NASA's Reusable Space Plane
After 30 years of service, NASA's fleet of three spaceshuttles is standing down for good.
The final shuttle mission planned, the STS-135launch of Atlantis, launched in July 2011. After that, the orbiters willbe headed to museums to live out their lives on public display.
As we say goodbye to the iconic reusable space planes,here are eight surprising shuttle facts to keep in mind:
While in orbit, the space shuttle travels around Earth ata speed of about 17,500 miles (28,000 kilometers) per hour. At this speed, thecrew can see a sunrise or sunset every 45 minutes. [Top 10Space Shuttle Photos]
The combined mileage of all five orbiters is 513.7 millionmiles (826.7 million km), or 1.3 times the distance between Earth and Jupiter. Eachorbiter, except for Challenger, traveled farther than the distance betweenEarth and the sun.
Only one president has been on hand to witness a spaceshuttle launch. President Bill Clinton, along with his wife Hillary Clinton, watchedMercury astronaut John Glenn's return to space on the STS-95 flight on Oct. 29,1998 from the Kennedy Space Center in Florida.
President Obama had planned to watch the shuttle Endeavourlift off on its final mission STS-134, on April 29, 2011, but that launch wasdelayed. The Presidentand his family did visit the spaceport anyway.
The space shuttle isn't just a mode of transport: It's alaboratory, too. There have been 22 Spacelab missions, or missions wherescience, astronomy, and physics have been studied inside a special modulecarried on the space shuttle.
Spacelab, a reusable laboratory built for use on spaceshuttle flights, allowed scientists to perform experiments in microgravity.Starting in 1983's Challenger missions, animals became a prime component ofspace science. On the STS-7 mission, the social activities of ant colonies inzero gravity were examined, and during STS-8, six rats were flown in the AnimalEnclosure module to study animal behavior in space.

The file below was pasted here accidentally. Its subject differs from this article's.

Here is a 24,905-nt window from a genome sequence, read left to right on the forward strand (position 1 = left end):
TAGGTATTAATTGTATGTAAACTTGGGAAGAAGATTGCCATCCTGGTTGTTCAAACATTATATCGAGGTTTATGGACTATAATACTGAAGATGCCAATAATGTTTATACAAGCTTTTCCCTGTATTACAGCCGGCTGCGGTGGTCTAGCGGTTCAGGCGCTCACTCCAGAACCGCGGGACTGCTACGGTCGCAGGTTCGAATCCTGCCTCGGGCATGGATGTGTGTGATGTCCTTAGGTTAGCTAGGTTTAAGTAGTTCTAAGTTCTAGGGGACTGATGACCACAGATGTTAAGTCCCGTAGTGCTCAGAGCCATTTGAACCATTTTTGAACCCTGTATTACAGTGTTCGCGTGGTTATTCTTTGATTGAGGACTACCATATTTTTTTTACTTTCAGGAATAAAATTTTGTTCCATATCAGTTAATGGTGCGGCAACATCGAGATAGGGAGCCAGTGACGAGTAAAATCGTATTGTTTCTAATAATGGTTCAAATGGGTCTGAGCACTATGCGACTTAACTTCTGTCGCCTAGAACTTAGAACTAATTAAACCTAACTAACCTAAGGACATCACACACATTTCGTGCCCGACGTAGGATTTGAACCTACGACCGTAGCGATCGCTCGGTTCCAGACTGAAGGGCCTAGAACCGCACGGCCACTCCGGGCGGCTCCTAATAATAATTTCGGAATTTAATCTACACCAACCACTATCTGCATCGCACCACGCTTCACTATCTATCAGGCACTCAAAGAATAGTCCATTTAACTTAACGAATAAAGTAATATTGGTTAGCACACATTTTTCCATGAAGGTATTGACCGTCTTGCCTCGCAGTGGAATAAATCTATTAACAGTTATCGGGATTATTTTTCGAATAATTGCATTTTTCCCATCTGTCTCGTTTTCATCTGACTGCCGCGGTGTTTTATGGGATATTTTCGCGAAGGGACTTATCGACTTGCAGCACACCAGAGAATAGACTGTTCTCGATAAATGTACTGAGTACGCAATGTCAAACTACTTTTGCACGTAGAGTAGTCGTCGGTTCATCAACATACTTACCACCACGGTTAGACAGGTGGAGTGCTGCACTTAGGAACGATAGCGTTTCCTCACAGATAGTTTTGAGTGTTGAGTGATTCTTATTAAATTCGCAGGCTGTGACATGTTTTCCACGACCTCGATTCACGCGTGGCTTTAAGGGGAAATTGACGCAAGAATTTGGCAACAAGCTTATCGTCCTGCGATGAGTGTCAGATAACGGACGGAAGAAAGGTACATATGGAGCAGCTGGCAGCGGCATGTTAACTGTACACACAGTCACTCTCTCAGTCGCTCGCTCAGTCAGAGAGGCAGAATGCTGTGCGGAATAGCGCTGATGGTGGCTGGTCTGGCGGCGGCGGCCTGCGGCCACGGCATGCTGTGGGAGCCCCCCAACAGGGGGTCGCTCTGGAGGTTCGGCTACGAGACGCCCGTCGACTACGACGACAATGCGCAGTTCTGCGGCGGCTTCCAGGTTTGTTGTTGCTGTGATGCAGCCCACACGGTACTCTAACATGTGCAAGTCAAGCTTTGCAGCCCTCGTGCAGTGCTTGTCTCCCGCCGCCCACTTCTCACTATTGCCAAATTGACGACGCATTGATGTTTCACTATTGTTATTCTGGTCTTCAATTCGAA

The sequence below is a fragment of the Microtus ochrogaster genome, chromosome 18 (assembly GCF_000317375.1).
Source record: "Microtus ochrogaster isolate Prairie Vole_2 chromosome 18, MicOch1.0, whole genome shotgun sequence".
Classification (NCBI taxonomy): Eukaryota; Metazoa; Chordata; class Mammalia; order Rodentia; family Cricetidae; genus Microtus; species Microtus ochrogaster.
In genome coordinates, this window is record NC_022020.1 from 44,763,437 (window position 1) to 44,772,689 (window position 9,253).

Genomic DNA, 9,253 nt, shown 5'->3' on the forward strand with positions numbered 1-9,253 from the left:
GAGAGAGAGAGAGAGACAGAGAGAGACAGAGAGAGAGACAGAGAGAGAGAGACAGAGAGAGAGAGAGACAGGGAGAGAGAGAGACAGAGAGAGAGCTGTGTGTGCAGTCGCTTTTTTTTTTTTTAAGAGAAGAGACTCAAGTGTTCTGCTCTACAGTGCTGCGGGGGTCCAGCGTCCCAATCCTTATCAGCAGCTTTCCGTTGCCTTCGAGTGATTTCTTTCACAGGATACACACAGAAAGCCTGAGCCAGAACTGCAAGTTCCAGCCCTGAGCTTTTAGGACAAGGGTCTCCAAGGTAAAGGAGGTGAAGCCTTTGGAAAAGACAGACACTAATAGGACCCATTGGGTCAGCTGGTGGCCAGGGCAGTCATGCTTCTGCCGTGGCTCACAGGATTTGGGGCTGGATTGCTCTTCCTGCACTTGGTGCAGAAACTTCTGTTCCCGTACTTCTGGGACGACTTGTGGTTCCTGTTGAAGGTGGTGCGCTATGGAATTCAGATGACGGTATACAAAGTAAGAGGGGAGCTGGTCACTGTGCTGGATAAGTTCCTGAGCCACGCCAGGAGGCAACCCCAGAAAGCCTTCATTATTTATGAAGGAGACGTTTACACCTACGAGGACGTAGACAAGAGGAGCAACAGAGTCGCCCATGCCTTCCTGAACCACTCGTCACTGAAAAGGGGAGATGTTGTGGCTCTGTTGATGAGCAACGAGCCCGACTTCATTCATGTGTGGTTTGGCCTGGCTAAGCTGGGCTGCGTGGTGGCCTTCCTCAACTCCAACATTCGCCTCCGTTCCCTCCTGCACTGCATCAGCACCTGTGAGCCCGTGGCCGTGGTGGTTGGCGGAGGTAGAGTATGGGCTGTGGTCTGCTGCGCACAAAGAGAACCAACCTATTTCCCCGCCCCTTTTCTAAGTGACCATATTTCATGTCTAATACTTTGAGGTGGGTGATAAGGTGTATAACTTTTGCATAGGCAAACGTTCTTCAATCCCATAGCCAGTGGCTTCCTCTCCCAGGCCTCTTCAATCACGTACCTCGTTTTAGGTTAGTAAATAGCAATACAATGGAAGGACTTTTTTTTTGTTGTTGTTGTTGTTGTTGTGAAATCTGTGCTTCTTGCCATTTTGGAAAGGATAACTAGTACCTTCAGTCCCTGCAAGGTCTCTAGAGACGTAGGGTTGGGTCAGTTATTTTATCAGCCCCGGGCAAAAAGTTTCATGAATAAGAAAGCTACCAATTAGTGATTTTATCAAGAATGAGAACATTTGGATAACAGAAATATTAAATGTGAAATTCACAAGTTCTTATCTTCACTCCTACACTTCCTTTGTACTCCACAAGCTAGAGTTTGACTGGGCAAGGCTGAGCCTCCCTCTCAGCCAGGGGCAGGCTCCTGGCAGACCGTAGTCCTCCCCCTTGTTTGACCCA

Taking the Heat
All of thetiles are thoroughly inspected before liftoff – they are a crucial tool thatallows the space shuttle to endure the intense heat endured when the shuttlere-enters Earth's atmosphere to land. After the tiles are heated to peaktemperature, the tiles can cool fast enough to be held in your hand only aminute later.
Packing on the Pounds
The heaviest space shuttle orbiter, Columbia, weighed178,000 pounds (80,700 kg), roughly the weight of 13 African Elephants.
Columbia, the firstspace shuttle to fly, weighed the most because NASA was still searching forlighter materials to use, and integrated some of these into the later orbiters.
The space shuttle program is officially known as the SpaceTransportation System (STS), and so each shuttle mission is designated with theprefix "STS."
Initially, the missions were given sequential numbersindicating their order of launch, from STS-1 through STS-9. However, because thethen-NASA administrator James Beggs suffered from triskaidekaphobia (the fear of the number 13) and wantedto avoid associations with the unlucky Apollo 13 mission, the agency drew up anew numbering system for spaceshuttle missions, according to NASA history accounts by several astronauts attime.
After the 1986 Challenger disaster, when that shuttle andits STS-51L mission crew were lost, the agency resumed the sequential numberingsystem, starting with STS-26.
Tweeting from Space
On May 11, 2009, astronaut Michael J. Massimino, acrewmember of the space shuttle Atlantis’ STS-125 mission, became the firstperson to use the microblogging site Twitter in space.
Writing as @Astro_Mike, he tweeted "From orbit:Launch was awesome!! I am feeling great, working hard, & enjoying themagnificent views, the adventure of a lifetime has begun!"
Since then, many astronauts from NASA and other spaceagencies have posted Twitter messages from space. One, NASA spaceflyer DougWheelock, won a Twitter Shorty Award earlier this year for the posts and photoshe shared from space using the website during his months-long stay aboard theInternational Space Station.
For NASA's final space shuttle mission, all four ofAtlantis' crewmembers have Twitter alias. They are: commander Chris Ferguson (@Astro_Ferg), pilot Doug Hurley (@Astro_Doug), mission specialistSandy Magnus (@Astro_Sandy)and mission specialist Rex Walheim (@Astro_Rex).
Atlantis's final mission is STS-135 and will fly a 12-daymission to deliver vital supplies and spare parts to the International SpaceStation. NASA is retiring all three of its shuttles after 30 years to make wayfor a new program aimed at sending astronauts on deep space missions to anasteroid and other targets.